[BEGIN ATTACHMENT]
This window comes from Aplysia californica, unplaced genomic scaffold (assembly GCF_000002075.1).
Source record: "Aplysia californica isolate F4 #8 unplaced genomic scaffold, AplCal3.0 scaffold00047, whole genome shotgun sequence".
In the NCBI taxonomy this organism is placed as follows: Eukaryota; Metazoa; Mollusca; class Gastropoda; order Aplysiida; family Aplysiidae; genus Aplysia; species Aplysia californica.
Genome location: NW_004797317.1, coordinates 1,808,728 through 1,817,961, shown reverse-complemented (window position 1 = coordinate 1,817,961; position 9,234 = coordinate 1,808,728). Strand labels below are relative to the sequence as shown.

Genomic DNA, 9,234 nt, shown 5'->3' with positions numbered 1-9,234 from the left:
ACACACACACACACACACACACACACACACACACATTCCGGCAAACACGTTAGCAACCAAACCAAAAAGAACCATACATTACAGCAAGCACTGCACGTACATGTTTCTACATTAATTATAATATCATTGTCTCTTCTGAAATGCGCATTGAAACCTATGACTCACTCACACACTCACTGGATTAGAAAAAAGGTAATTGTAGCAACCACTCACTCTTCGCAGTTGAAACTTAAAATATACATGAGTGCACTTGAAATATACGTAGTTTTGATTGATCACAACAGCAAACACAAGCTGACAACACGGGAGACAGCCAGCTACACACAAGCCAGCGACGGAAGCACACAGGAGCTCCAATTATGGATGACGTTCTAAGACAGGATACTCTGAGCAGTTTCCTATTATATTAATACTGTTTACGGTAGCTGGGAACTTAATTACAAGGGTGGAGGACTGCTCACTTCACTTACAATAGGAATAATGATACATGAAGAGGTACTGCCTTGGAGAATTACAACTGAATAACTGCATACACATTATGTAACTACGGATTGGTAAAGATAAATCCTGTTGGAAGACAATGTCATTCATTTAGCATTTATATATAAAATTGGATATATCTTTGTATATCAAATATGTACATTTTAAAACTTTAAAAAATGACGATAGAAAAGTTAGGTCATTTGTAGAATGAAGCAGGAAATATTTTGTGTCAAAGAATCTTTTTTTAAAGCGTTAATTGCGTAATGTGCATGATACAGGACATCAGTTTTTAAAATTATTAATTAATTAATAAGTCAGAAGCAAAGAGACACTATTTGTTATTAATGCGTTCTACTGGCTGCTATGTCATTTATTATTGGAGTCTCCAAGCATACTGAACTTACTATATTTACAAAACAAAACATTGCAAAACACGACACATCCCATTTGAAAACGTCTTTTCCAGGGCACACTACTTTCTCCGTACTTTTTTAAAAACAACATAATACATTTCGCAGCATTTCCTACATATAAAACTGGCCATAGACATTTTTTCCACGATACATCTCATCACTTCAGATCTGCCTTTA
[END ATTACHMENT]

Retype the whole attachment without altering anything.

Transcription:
This window comes from Aplysia californica, unplaced genomic scaffold (assembly GCF_000002075.1).
Source record: "Aplysia californica isolate F4 #8 unplaced genomic scaffold, AplCal3.0 scaffold00047, whole genome shotgun sequence".
In the NCBI taxonomy this organism is placed as follows: Eukaryota; Metazoa; Mollusca; class Gastropoda; order Aplysiida; family Aplysiidae; genus Aplysia; species Aplysia californica.
Genome location: NW_004797317.1, coordinates 1,808,728 through 1,817,961, shown reverse-complemented (window position 1 = coordinate 1,817,961; position 9,234 = coordinate 1,808,728). Strand labels below are relative to the sequence as shown.

Genomic DNA, 9,234 nt, shown 5'->3' with positions numbered 1-9,234 from the left:
ACACACACACACACACACACACACACACACACACATTCCGGCAAACACGTTAGCAACCAAACCAAAAAGAACCATACATTACAGCAAGCACTGCACGTACATGTTTCTACATTAATTATAATATCATTGTCTCTTCTGAAATGCGCATTGAAACCTATGACTCACTCACACACTCACTGGATTAGAAAAAAGGTAATTGTAGCAACCACTCACTCTTCGCAGTTGAAACTTAAAATATACATGAGTGCACTTGAAATATACGTAGTTTTGATTGATCACAACAGCAAACACAAGCTGACAACACGGGAGACAGCCAGCTACACACAAGCCAGCGACGGAAGCACACAGGAGCTCCAATTATGGATGACGTTCTAAGACAGGATACTCTGAGCAGTTTCCTATTATATTAATACTGTTTACGGTAGCTGGGAACTTAATTACAAGGGTGGAGGACTGCTCACTTCACTTACAATAGGAATAATGATACATGAAGAGGTACTGCCTTGGAGAATTACAACTGAATAACTGCATACACATTATGTAACTACGGATTGGTAAAGATAAATCCTGTTGGAAGACAATGTCATTCATTTAGCATTTATATATAAAATTGGATATATCTTTGTATATCAAATATGTACATTTTAAAACTTTAAAAAATGACGATAGAAAAGTTAGGTCATTTGTAGAATGAAGCAGGAAATATTTTGTGTCAAAGAATCTTTTTTTAAAGCGTTAATTGCGTAATGTGCATGATACAGGACATCAGTTTTTAAAATTATTAATTAATTAATAAGTCAGAAGCAAAGAGACACTATTTGTTATTAATGCGTTCTACTGGCTGCTATGTCATTTATTATTGGAGTCTCCAAGCATACTGAACTTACTATATTTACAAAACAAAACATTGCAAAACACGACACATCCCATTTGAAAACGTCTTTTCCAGGGCACACTACTTTCTCCGTACTTTTTTAAAAACAACATAATACATTTCGCAGCATTTCCTACATATAAAACTGGCCATAGACATTTTTTCCACGATACATCTCATCACTTCAGATCTGCCTTTA